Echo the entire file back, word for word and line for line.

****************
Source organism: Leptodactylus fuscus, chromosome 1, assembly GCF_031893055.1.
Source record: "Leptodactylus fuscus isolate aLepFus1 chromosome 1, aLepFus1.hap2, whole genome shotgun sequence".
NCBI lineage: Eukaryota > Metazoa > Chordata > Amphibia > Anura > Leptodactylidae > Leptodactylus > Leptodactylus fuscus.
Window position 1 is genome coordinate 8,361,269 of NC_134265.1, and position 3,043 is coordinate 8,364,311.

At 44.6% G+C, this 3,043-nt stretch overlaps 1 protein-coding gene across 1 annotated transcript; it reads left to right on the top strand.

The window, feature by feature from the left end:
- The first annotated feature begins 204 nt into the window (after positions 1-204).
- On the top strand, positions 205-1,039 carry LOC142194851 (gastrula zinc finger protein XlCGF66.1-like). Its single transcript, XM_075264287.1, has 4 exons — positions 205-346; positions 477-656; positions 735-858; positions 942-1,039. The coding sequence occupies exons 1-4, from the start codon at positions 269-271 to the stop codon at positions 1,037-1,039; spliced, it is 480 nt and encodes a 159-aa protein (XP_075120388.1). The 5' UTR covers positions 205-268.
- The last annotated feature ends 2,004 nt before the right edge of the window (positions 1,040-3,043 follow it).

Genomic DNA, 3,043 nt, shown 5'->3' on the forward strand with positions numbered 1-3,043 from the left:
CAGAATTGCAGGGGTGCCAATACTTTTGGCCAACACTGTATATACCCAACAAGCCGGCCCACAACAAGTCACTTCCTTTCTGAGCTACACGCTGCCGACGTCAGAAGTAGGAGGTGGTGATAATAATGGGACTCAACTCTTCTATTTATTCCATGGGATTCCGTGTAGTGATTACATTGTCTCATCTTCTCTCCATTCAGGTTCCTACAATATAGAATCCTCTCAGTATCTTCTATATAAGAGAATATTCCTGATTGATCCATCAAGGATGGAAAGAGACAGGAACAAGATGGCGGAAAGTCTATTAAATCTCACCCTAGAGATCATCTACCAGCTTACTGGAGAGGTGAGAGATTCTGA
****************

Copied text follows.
Source organism: Leptodactylus fuscus, chromosome 1, assembly GCF_031893055.1.
Source record: "Leptodactylus fuscus isolate aLepFus1 chromosome 1, aLepFus1.hap2, whole genome shotgun sequence".
NCBI lineage: Eukaryota > Metazoa > Chordata > Amphibia > Anura > Leptodactylidae > Leptodactylus > Leptodactylus fuscus.
Window position 1 is genome coordinate 8,361,269 of NC_134265.1, and position 3,043 is coordinate 8,364,311.

At 44.6% G+C, this 3,043-nt stretch overlaps 1 protein-coding gene across 1 annotated transcript; it reads left to right on the top strand.

The window, feature by feature from the left end:
- The first annotated feature begins 204 nt into the window (after positions 1-204).
- On the top strand, positions 205-1,039 carry LOC142194851 (gastrula zinc finger protein XlCGF66.1-like). Its single transcript, XM_075264287.1, has 4 exons — positions 205-346; positions 477-656; positions 735-858; positions 942-1,039. The coding sequence occupies exons 1-4, from the start codon at positions 269-271 to the stop codon at positions 1,037-1,039; spliced, it is 480 nt and encodes a 159-aa protein (XP_075120388.1). The 5' UTR covers positions 205-268.
- The last annotated feature ends 2,004 nt before the right edge of the window (positions 1,040-3,043 follow it).

Genomic DNA, 3,043 nt, shown 5'->3' on the forward strand with positions numbered 1-3,043 from the left:
CAGAATTGCAGGGGTGCCAATACTTTTGGCCAACACTGTATATACCCAACAAGCCGGCCCACAACAAGTCACTTCCTTTCTGAGCTACACGCTGCCGACGTCAGAAGTAGGAGGTGGTGATAATAATGGGACTCAACTCTTCTATTTATTCCATGGGATTCCGTGTAGTGATTACATTGTCTCATCTTCTCTCCATTCAGGTTCCTACAATATAGAATCCTCTCAGTATCTTCTATATAAGAGAATATTCCTGATTGATCCATCAAGGATGGAAAGAGACAGGAACAAGATGGCGGAAAGTCTATTAAATCTCACCCTAGAGATCATCTACCAGCTTACTGGAGAGGTGAGAGATTCTGA